New York Times bestselling, award-winning historian S.C. Gwynne tells the incredible story of how Hal Mumme and Mike Leach—two unknown coaches who revolutionized American football in the 1980s, 1990s and 2000s—changed the way the game is played at every level, from high school to the NFL.
Hal Mumme is one of a handful of authentic offensive geniuses in the history of American football. In 2015 ESPN Magazine, the nation’s leading sports magazine, called him the single most influential football coach in the last quarter century.
Mumme spent fourteen mostly losing seasons coaching football before inventing a potent passing offense strategy that would revolutionize the game. That transformation began at a tiny college called Iowa Wesleyan, where Mumme was head coach and Mike Leach his assistant. It was there that Mumme invented the purest and most extreme passing game in the 145-year history of football, where his quarterback once completed 61 of 86 passes (both national records). His teams played blazingly fast—faster than any team ever had before. They rarely punted on a fourth down, and routinely beat teams with ten or twenty times Iowa Wesleyan’s students. Mumme did it all with average athletes and without even a playbook.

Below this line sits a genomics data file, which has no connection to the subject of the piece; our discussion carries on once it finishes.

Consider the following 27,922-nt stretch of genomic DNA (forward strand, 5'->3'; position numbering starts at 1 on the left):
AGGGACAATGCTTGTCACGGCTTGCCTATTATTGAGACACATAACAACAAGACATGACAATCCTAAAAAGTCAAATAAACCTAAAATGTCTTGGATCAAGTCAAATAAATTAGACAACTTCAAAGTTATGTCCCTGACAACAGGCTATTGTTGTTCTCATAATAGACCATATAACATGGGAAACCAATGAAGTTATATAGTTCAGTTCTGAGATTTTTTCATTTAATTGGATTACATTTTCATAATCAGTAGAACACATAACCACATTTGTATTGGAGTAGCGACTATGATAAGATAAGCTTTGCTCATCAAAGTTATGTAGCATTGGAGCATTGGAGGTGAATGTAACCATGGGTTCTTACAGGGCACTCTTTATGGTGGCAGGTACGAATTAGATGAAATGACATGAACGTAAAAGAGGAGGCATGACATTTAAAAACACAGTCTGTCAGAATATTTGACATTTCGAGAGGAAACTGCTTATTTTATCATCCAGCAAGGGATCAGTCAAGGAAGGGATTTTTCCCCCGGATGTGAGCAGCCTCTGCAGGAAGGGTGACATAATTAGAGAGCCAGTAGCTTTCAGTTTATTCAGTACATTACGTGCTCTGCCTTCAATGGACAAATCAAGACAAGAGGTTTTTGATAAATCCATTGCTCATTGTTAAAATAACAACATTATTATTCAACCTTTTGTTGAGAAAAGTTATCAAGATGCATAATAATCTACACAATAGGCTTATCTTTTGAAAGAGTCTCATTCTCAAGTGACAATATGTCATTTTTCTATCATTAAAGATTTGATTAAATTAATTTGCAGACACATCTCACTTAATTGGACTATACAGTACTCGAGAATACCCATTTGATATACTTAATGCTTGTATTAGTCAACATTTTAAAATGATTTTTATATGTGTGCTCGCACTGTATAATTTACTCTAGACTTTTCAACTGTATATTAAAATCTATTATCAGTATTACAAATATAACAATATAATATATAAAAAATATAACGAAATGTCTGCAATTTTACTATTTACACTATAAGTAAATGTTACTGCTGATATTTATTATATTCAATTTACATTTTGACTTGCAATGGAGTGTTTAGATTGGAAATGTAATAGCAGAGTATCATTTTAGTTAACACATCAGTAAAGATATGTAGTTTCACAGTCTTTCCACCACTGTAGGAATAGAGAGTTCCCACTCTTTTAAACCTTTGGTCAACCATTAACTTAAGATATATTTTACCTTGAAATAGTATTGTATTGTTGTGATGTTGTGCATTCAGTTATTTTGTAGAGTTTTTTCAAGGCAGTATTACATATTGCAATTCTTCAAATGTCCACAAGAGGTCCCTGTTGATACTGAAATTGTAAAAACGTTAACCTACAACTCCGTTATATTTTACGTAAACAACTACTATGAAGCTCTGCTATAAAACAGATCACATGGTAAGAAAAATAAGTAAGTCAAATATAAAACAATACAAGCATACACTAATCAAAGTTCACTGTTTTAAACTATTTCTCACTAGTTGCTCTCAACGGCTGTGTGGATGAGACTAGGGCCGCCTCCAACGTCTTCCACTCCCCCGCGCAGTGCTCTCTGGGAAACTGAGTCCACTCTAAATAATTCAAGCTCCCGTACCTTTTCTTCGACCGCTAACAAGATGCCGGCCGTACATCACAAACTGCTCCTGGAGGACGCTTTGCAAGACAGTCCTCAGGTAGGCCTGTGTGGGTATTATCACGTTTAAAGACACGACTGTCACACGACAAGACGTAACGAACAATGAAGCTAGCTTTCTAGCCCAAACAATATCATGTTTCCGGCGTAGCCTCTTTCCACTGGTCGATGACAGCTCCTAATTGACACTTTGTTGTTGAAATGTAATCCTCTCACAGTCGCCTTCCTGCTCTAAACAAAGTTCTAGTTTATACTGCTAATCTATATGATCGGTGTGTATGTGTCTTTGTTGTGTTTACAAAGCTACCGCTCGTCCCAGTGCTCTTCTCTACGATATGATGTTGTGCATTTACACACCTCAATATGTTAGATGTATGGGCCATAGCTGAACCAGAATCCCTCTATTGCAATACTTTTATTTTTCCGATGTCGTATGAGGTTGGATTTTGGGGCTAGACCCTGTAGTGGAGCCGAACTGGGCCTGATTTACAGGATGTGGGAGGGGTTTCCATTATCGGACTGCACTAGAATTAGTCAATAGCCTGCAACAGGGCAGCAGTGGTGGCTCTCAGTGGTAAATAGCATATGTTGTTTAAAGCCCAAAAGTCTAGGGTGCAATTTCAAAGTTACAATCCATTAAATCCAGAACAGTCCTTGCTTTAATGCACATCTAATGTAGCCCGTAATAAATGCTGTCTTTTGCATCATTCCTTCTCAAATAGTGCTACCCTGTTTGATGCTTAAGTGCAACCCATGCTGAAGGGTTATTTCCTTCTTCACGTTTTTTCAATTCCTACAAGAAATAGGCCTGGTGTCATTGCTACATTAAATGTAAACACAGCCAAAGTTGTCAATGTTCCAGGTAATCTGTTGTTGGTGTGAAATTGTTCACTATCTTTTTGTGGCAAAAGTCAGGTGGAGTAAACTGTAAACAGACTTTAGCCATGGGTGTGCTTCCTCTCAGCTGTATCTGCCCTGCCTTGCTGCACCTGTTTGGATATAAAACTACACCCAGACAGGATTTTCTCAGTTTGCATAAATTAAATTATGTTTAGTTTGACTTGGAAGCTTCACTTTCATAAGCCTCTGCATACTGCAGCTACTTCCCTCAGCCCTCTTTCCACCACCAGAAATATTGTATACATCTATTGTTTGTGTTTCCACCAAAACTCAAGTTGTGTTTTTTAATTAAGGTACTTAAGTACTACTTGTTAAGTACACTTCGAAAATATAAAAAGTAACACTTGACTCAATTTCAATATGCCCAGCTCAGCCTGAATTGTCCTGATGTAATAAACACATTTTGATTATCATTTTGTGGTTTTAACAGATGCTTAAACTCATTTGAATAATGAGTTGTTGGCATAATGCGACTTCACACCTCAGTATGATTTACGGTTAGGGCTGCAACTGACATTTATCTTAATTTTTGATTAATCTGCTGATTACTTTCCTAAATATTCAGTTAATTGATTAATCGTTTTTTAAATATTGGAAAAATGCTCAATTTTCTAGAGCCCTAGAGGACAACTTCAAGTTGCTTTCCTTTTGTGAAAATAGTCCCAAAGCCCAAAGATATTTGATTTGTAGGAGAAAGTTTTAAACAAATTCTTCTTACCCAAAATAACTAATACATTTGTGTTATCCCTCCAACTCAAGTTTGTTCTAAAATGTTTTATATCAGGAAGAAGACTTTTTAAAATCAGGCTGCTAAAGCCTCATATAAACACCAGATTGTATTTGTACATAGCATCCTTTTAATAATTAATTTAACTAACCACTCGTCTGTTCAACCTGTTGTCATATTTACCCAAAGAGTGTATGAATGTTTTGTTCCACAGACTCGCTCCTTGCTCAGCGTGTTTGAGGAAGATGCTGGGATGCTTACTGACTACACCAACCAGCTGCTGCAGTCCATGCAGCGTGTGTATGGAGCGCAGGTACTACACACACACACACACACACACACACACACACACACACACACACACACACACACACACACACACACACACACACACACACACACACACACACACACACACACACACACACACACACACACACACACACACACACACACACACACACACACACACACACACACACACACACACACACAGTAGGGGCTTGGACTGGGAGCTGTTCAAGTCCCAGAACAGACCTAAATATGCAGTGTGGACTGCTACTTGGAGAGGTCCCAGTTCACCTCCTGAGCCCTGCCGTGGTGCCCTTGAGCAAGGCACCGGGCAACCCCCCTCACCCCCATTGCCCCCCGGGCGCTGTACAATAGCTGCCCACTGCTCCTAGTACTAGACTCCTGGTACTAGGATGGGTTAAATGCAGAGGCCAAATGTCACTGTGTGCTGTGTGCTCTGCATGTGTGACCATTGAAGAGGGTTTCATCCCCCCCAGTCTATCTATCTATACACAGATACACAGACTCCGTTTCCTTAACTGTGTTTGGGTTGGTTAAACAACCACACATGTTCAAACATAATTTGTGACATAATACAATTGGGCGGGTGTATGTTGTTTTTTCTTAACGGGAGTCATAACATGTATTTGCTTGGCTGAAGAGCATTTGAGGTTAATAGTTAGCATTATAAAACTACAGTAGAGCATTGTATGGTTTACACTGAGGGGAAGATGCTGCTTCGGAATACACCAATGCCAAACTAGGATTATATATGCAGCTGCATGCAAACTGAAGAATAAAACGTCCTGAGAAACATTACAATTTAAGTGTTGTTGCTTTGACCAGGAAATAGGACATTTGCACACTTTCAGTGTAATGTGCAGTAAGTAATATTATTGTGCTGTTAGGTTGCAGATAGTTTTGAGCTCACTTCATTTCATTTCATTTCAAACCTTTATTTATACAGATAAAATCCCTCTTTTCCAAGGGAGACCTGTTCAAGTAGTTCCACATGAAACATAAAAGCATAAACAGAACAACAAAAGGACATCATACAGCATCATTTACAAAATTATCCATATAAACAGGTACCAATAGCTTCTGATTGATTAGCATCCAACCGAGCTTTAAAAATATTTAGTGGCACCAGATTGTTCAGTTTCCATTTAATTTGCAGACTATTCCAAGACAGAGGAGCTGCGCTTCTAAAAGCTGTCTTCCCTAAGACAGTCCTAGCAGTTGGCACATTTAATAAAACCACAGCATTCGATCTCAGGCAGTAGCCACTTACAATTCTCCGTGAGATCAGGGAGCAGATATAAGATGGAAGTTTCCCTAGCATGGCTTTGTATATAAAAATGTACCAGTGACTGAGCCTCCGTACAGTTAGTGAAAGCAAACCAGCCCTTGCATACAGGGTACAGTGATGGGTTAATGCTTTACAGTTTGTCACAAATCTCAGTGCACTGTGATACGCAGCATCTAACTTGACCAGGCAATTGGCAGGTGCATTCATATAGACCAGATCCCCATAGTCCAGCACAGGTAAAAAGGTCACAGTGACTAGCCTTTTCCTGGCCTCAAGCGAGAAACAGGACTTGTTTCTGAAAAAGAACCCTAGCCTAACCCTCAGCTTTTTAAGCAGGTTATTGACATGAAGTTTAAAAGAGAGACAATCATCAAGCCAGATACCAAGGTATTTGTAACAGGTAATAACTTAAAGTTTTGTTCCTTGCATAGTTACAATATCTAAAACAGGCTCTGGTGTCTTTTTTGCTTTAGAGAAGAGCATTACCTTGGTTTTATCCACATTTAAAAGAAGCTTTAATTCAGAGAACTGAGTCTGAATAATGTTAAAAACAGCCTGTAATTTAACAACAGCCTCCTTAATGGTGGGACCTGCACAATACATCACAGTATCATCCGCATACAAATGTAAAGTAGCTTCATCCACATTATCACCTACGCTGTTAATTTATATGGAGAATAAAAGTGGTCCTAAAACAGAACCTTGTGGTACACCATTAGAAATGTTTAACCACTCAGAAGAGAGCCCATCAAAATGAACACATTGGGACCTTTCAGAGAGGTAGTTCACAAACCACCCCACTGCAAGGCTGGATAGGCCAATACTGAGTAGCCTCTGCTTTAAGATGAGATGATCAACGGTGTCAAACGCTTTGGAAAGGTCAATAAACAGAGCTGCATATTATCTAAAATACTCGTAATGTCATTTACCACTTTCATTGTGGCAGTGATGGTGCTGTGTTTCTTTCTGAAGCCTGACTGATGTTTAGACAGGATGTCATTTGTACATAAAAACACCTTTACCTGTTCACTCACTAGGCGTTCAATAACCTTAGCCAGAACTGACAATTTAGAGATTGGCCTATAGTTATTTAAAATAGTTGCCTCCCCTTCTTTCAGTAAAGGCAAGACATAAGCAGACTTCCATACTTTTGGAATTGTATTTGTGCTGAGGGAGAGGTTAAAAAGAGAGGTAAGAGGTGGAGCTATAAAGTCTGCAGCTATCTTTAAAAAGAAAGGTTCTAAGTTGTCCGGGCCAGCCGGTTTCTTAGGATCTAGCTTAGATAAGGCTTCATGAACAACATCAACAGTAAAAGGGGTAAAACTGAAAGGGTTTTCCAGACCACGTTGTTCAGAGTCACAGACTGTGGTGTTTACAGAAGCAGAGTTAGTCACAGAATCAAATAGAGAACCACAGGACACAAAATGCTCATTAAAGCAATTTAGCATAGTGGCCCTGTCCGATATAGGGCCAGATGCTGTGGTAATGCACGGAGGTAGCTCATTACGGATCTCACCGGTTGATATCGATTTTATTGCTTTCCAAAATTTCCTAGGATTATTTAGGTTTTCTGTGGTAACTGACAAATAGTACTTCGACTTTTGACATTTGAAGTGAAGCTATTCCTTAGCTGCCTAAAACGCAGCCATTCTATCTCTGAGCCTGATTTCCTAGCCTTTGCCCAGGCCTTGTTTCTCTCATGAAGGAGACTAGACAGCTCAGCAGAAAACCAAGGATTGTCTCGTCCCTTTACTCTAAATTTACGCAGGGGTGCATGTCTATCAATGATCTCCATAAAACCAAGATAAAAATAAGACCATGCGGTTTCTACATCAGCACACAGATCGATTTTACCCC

In The Perfect Pass, S.C. Gwynne explores Mumme’s genius and the stunning performance of his teams, as well as his leading role in changing football from a run-dominated sport to a pass-dominated sport. He also shares the history of a moment in American football when the game changed fundamentally and transformed itself into what tens of millions of Americans now watch on television every weekend. Whether you’re a casual or ravenous football fan, this is a truly compelling story of American ingenuity, innovation, and how a set of revolutionary ideas made their way into the mainstream of sports culture that we celebrate today.
S.C. Gwynne is the author of Hymns of the Republic and the New York Times bestsellers Rebel Yell and Empire of the Summer Moon, which was a finalist for the Pulitzer Prize and the National Book Critics Circle Award. He spent most of his career as a journalist, including stints with Time as bureau chief, national correspondent, and senior editor, and with Texas Monthly as executive editor. He lives in Austin, Texas, with his wife.